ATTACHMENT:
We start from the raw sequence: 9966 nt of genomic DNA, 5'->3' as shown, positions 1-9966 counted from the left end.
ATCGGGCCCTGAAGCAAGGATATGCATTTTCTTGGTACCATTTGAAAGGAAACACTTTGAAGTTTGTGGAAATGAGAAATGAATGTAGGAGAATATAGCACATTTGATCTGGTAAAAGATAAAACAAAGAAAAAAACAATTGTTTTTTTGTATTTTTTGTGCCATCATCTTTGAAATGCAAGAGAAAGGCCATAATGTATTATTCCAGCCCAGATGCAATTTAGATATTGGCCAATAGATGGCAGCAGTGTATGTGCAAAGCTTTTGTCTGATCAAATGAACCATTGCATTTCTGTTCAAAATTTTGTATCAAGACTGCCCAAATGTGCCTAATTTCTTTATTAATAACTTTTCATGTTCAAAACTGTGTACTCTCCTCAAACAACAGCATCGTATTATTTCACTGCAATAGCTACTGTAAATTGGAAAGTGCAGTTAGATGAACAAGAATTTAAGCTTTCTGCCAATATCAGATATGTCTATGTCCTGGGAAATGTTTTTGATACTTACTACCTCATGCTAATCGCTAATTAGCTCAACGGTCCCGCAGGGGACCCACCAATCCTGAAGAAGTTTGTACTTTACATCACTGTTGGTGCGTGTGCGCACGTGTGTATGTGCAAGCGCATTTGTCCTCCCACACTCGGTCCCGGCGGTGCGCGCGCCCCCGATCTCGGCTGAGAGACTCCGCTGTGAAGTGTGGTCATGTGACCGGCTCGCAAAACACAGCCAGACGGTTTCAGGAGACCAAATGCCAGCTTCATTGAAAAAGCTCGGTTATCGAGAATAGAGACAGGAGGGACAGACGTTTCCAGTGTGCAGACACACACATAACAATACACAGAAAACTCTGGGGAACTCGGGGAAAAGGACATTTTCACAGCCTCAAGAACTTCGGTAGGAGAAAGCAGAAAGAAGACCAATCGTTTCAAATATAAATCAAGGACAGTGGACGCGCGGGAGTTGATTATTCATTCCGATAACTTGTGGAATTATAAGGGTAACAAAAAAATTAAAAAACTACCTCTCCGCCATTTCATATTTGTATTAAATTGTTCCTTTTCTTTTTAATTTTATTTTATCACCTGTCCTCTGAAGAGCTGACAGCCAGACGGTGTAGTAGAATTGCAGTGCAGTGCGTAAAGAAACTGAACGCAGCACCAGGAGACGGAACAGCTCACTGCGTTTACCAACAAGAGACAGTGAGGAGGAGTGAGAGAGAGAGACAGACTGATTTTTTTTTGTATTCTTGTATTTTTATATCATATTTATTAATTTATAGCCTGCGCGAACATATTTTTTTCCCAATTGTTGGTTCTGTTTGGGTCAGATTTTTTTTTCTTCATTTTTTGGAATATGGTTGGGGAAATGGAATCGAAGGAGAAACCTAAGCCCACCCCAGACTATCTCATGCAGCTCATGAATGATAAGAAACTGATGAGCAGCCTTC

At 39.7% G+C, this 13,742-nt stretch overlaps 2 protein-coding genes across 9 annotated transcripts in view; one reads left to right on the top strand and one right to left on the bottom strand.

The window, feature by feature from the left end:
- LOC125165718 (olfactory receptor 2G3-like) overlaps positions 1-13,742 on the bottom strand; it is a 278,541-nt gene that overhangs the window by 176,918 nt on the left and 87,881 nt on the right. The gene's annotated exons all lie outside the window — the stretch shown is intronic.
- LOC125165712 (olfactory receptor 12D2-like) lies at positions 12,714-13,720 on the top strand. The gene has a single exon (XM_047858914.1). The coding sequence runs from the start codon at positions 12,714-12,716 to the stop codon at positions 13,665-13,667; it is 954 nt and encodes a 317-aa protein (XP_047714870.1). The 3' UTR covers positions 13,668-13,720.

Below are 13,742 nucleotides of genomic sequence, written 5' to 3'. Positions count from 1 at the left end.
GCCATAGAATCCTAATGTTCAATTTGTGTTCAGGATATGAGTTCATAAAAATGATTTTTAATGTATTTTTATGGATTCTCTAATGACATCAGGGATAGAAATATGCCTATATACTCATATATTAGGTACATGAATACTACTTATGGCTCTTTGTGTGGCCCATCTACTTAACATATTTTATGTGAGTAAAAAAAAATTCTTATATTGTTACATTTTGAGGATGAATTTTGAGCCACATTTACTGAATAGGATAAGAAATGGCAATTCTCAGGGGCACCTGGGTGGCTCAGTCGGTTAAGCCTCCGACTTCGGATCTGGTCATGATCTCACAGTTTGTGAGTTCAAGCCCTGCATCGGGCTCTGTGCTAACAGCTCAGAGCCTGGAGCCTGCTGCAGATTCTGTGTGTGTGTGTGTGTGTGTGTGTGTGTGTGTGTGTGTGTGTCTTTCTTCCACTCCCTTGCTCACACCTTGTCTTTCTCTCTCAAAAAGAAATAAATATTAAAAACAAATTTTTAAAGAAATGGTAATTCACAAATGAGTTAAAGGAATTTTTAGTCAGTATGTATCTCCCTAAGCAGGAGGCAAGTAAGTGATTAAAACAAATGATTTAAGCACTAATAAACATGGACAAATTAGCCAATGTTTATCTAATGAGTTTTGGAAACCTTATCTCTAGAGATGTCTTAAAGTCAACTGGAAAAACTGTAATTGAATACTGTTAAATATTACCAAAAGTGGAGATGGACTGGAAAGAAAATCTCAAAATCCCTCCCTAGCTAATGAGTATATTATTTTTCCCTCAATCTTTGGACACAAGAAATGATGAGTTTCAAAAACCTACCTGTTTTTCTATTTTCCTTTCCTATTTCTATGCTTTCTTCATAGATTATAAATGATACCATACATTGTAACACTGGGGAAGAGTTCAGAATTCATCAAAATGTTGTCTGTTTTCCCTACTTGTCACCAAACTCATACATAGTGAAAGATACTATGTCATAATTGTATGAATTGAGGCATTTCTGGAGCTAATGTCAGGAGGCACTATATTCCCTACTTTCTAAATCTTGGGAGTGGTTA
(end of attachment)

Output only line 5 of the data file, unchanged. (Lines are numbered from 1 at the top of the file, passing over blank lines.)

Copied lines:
- LOC125165718 (olfactory receptor 2G3-like) overlaps positions 1-13,742 on the bottom strand; it is a 278,541-nt gene that overhangs the window by 176,918 nt on the left and 87,881 nt on the right. The gene's annotated exons all lie outside the window — the stretch shown is intronic.